Re: <math>, <fig>, ... (fwd)

Foteos Macrides (
Thu, 23 May 1996 14:06:52 -0500 (EST)

Date: Thu, 23 May 1996 14:06:52 -0500 (EST)
From: Foteos Macrides <>
Subject: Re: <math>, <fig>, ... (fwd)
Message-Id: <01I51Q1S9QAA0082V3@SCI.WFBR.EDU>

"Daniel W. Connolly" <> wrote:
>In message <01I50NSOU83M00DV2K@SCI.WFBR.EDU>, Foteos Macrides writes:
>>	It would be highly desireable for a client such as Lynx if
>>what Brian claimed is possible via content negotiation became a useful
>>reality.  I therefor wondered if he had modified his server to make it
>>truly possible, and if so, perhaps it could be tried with the current
>>Lynx developers' code to see if it really works well, or what might be
>>done to get it really working well.
>As I recall, the CERN server 3.0 implements most of this stuff. I
>thought it did mxb too, though I'd have to check with henrik to be
>sure. Have you tried the cern server?

	Yes, I have several hacked versions of the v3 CERN server
installed (to "play with" 8-), and I was a regular contributor to
its development (in the good ole days 8-).

	No, it doesn't yet implement most of this stuff.  The
negotiation is still primarily w.r.t. q=quality (and w.r.t
charset/language via the new headers).  Through the most current,
v4 W3C Reference Library, the presentation and converter structures
are still basically those of the v2 CERN libwww.  In HTFormat.h
there's a comment indictating maxsecs and maxbytes elements, but
they're not actually in the structures.  Instead, they still have
secs and max_secs_per_byte, which are weightings in an equation to
generate a value which isn't used, as far as I can tell, in a
function which still has the comment:  /* bad! */

	In the hacked-for-Lynx libwww, I added a long int maxbytes
element to the presentation and converter structures, and an argument
for it in HTSetPresentation() and HTSetConversion(), with default 0,
meaning no maximum.  If it's set greater than 0, ;mxb=maxbytes is
included in the Accept header.  As you indicated, what a server
should do with it isn't clear yet.  I was thinking of something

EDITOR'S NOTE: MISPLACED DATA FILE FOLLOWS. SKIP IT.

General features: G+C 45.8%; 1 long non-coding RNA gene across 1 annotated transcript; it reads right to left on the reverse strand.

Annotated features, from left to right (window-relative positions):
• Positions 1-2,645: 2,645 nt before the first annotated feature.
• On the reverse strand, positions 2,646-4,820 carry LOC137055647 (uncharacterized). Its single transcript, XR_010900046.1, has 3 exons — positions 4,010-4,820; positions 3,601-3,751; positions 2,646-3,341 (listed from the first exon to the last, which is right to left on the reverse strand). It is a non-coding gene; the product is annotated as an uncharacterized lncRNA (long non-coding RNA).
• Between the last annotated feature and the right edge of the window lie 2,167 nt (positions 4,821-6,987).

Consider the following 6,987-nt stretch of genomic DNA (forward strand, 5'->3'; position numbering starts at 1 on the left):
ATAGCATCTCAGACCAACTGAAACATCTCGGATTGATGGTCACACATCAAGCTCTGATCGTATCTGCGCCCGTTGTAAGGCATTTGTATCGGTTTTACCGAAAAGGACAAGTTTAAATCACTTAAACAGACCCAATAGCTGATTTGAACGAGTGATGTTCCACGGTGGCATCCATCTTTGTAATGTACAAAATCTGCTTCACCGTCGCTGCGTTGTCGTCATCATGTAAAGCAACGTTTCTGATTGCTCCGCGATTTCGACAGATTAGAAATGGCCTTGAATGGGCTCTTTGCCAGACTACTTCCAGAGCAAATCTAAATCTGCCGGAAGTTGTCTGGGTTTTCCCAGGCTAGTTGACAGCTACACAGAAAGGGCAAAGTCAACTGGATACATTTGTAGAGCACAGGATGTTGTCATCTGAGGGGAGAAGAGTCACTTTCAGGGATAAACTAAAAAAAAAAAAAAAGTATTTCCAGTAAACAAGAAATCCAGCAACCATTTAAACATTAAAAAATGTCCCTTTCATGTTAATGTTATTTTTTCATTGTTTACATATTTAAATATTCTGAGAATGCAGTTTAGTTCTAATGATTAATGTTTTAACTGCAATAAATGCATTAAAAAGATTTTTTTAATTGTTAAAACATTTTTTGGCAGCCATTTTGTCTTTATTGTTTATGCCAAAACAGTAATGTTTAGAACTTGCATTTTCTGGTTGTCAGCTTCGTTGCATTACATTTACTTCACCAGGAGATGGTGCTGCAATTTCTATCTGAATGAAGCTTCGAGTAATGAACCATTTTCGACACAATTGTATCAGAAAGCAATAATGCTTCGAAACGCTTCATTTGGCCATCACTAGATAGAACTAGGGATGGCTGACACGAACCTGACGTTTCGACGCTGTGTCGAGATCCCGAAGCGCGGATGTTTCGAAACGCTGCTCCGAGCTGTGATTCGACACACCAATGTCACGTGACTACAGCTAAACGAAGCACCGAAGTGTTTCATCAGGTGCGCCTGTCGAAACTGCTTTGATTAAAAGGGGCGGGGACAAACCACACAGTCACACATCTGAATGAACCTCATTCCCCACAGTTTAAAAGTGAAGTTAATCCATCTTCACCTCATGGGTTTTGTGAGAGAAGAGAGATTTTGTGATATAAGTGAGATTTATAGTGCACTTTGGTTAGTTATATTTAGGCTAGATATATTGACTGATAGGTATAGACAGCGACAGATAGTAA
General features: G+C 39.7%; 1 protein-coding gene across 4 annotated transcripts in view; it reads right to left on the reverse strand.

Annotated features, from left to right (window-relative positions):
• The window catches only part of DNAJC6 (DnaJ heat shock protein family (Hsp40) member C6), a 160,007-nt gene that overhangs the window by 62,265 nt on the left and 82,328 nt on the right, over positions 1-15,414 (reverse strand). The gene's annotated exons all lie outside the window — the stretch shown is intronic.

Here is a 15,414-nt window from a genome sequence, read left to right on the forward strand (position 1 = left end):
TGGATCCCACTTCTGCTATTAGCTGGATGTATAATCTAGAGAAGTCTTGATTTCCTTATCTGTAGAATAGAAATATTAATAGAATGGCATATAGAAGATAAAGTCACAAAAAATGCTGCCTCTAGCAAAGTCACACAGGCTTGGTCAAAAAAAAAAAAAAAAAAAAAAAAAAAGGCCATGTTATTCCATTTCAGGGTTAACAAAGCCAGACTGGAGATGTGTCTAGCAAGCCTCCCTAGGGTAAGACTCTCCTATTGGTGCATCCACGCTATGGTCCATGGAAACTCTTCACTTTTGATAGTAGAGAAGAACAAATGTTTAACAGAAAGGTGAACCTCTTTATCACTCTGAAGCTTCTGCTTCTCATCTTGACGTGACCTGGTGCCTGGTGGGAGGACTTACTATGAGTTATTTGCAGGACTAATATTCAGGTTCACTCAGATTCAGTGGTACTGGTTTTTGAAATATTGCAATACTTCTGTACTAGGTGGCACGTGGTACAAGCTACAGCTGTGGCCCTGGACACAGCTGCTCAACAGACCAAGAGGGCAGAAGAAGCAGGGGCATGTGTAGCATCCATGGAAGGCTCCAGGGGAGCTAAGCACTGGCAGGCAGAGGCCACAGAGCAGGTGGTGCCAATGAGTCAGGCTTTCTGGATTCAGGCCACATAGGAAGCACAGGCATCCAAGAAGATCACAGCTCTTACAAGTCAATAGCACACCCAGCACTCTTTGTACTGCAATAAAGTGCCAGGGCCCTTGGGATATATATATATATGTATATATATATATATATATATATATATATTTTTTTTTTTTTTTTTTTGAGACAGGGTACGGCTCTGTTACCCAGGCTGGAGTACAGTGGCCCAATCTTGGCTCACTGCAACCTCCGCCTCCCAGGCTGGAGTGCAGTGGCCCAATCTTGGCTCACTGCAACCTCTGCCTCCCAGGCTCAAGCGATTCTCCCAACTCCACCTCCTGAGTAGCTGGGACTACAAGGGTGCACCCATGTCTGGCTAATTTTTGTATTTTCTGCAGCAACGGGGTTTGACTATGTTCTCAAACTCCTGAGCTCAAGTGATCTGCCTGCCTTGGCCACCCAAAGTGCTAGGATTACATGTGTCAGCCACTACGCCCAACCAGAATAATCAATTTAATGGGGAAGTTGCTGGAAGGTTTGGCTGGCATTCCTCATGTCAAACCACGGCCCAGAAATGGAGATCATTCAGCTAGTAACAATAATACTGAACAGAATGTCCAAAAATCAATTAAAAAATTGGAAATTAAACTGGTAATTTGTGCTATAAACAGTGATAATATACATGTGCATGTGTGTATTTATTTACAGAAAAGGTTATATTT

simple, like, "if this is the choice based on quality, but it
exceeds maxbytes, drop down to a lower quality".  That could be
a problem, of course, if the object were dynamic, but it would be
very useful for static objects at the origin server, and cached,
unexpired, dynamic objects.

	But to get back to the original point of this thread, I
think that content negotiation is worth playing around with, but
is unlikely to provide (at least, not very soon) a really effective
solution to the problem of presenting math adequately both for GUIs
and for text clients that are really using a "dumb" character-cell
terminal.  I do agree with those who feel that MATH should not
have been dropped from HTML 3.2, and that the expressed reasons for
dropping that, and everything else which wasn't implemented by
Netscape (including U) are just plain spin.  However, MATH is not
in the same category as, for example, FIG, or BANNER, or the PLAIN
and CONTINUE attributes for lists.  The clients which implemented
MATH, and their users, were not fully happy with it, and were (or
should have been) expecting further revisions, perhaps radical.
It should have been retained, but with a clear indication that it
is still *very* experimental and undergoing revision.

	Bear in mind that for a text client really using a
character-cell terminal, without dynamically loadable fonts, even
"simple" markup like SUB and SUP is an anathema.  For MATH, Lynx
totally punted by declaring it as literal (Lynx is still a
"traditional" tag and attribute soup handler, and can do that 8-).
It loads the content into an HTChunk, and then displays the raw
markup bounded by "[MATH: " and " :MATH]" labels.  Ugh!  But at
least a Lynx user can use his/her brain to "render" the markup,
and hope that someday somebody might write a for-character-cell
terminals interpreter for that markup (dream on 8-).

	Since there already are high-quality interpreters for
math markup in other "dialects" (I don't know the correct term
for that), if the OBJECT draft pans out, in this case,

	<OBJECT ...>
would amount to:

	<MATH ...>

If it's a short stretch of math, it could be included as escaped data,
e.g., for a LaTex interpreter, and if it's a long stretch of math, it
can be fetched from a server (or cache if the client is lucky 8-).
And if it's a plugin that can be provided by any vendor, or hacker,
without need to depend on a "major" vendor to provide it, one might
even discover that a plugin which does a decent job for character-cell
terminals has become available.

	That simple scenero doesn't clearly address the goal of enabling
links within the math, but it could.


 Foteos Macrides            Worcester Foundation for Biomedical Research
 MACRIDES@SCI.WFBR.EDU         222 Maple Avenue, Shrewsbury, MA 01545